The past decade has seen the resurgence of music festivals all across the country. 2014 is the 10 year anniversary of the ubiquitous Coachella Music Festival in Indio, CA; but it wasn’t the first and is certainly not the last. In any given year you can find Bonnaroo, Stagecoach, Lollapalooza, Wakarusa, Governors Ball and so many more. It feels like there is a festival for any genre of music, in any geographic location and for any age group. In fact, the relatively new Bottlerock festival in Napa, CA was designed specifically for the aging demographic of festival attendees who no longer want to car camp, but rather stay in upscale lodging, visit wineries and eat great food all while listening to their favorite bands perform. The impeding issue to a strong ROI is that the circuit is rather incestuous and often times the bands overlap in lineups. Bookers and promoters try to appeal to a wider demographic of attendees not only for ticket sales but also to court brands into sponsorships.
Here in San Francisco, the release of the Outside Lands lineup is always fraught with anticipation even though the bands are playing at least 2-3 other festivals and attendees will be hearing them multiple times. This makes new and exciting news, old news very quickly. With each lineup released, the curiosity about the lineup for another festival dissipates. So how do festivals who have similar talent, ticket prices and attendees distinguish itself in this crowded marketplace and actually make money? Outside Lands is held in early August in San Francisco. It doesn’t have the weather of southern California, the grit of NYC or the twang of Tennessee. It has fog, chilly evenings and the impossibility of getting a cab to bring you to your apartment or hotel after the 10pm (strict) music deadline every night. What is does have is the access to social media evangelists and unique, out of the box marketing tactics that work. OSL knows that to court an audience, especially one with a younger demographic, social media is imperative to peak interest and drive ticket sales. This year, the lineup is released on April 8th, 2014 and dovetails with regular admission tickets which is the bulk of their revenue. They aim to drive interest and curiosity in the week leading up to the announcement, instead of just making the announcement and hoping the talent does the marketing and sales for them.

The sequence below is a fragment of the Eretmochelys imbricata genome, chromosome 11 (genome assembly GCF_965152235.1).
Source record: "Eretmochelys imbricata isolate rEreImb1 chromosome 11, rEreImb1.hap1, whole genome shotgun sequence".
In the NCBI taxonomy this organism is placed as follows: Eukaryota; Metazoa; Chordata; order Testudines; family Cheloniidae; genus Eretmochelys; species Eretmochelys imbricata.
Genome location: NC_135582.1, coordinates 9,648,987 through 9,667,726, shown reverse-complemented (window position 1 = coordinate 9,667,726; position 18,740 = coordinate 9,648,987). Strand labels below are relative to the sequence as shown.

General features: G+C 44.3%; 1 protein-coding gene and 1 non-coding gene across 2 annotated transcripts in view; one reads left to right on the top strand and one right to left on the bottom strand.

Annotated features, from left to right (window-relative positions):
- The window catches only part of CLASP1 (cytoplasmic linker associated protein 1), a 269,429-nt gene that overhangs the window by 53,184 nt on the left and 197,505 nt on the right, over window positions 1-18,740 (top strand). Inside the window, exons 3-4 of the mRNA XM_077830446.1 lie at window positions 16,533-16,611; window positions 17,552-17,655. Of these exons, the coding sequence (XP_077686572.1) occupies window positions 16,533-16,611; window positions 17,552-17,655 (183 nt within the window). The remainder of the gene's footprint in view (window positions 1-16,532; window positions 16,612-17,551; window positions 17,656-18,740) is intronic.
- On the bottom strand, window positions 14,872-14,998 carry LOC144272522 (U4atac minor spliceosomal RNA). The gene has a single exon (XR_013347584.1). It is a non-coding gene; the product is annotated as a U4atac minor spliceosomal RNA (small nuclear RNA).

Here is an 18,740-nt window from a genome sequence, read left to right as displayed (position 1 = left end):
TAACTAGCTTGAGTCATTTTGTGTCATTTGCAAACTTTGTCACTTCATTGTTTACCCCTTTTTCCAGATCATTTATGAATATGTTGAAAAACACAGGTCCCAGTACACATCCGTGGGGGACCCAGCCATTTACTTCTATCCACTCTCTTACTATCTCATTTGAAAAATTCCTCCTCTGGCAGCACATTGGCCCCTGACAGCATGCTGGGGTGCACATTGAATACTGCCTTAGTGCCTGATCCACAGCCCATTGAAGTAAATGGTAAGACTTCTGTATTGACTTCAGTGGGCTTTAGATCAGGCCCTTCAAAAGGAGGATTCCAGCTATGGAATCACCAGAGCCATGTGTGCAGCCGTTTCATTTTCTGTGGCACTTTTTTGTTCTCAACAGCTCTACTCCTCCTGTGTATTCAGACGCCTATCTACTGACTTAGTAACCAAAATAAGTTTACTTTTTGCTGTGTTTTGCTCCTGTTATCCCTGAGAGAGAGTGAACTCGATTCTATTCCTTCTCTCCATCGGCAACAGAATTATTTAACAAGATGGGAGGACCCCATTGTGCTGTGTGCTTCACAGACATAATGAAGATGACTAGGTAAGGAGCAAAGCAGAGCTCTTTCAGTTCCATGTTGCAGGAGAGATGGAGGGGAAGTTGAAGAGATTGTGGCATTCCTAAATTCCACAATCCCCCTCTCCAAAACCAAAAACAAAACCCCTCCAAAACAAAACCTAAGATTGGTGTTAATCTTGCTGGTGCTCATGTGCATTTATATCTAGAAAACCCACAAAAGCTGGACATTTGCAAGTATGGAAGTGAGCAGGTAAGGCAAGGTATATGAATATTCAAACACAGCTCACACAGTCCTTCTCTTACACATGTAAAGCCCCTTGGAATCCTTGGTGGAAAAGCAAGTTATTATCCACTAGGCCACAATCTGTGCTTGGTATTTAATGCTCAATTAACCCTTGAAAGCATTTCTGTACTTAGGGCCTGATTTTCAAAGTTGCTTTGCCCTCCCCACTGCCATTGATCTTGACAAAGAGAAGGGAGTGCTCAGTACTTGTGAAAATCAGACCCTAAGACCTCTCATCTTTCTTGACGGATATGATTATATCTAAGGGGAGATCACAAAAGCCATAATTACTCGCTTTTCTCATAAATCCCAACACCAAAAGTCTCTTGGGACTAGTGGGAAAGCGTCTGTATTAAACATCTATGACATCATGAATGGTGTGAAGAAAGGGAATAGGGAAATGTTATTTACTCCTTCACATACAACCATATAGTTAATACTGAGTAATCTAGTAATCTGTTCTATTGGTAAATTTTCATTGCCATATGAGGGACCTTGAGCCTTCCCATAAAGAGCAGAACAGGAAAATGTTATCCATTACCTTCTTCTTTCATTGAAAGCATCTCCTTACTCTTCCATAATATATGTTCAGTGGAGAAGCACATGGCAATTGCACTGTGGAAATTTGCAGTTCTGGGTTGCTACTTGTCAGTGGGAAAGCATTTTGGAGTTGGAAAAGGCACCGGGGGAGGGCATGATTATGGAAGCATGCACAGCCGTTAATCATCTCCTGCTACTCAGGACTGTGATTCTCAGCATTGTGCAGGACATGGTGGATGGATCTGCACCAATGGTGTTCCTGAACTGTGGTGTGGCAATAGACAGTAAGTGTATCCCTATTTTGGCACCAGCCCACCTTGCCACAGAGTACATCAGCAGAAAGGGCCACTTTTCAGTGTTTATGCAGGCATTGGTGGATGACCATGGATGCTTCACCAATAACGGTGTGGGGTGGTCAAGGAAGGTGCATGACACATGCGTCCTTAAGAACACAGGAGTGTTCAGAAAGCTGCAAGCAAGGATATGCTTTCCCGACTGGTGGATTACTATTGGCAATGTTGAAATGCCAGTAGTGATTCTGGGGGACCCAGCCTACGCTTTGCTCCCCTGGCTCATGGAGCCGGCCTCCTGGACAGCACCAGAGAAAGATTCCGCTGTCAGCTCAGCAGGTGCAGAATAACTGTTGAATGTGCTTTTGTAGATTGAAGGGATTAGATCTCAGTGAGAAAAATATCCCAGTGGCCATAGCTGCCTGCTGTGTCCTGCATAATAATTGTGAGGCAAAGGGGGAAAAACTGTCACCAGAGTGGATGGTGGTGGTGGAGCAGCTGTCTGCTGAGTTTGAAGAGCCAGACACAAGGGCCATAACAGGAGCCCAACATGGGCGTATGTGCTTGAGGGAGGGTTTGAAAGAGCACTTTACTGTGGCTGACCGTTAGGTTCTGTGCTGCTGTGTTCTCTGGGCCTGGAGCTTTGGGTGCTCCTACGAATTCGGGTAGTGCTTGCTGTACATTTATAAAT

In 2014, Outside Lands used their mass following on Instagram (almost 40,000 followers) to release “clues” about their lineup. They developed the hashtag #outsidelandsclue and have been leaking cut off shots of album covers and pictures each day in an effort to increase anticipation and sell out of 3 day passes as soon as possible. In addition to running this program via Instagram, OSL has been posting articles to Twitter about various artists as well as hosting the live Instagram feed on their website which drives interest parties back to the shopping cart. This is a risky, yet ahead of the curve media plan for OSL, since they have realized that print advertising just doesn’t work and that the demographic they appeal to is very adept at ignoring digital messaging. Now, there is a global buzz about the lineup. Editorial teams are writing blogs, and OSL is getting so much more value in premium content and earned media. Well played OSL, well played.Read More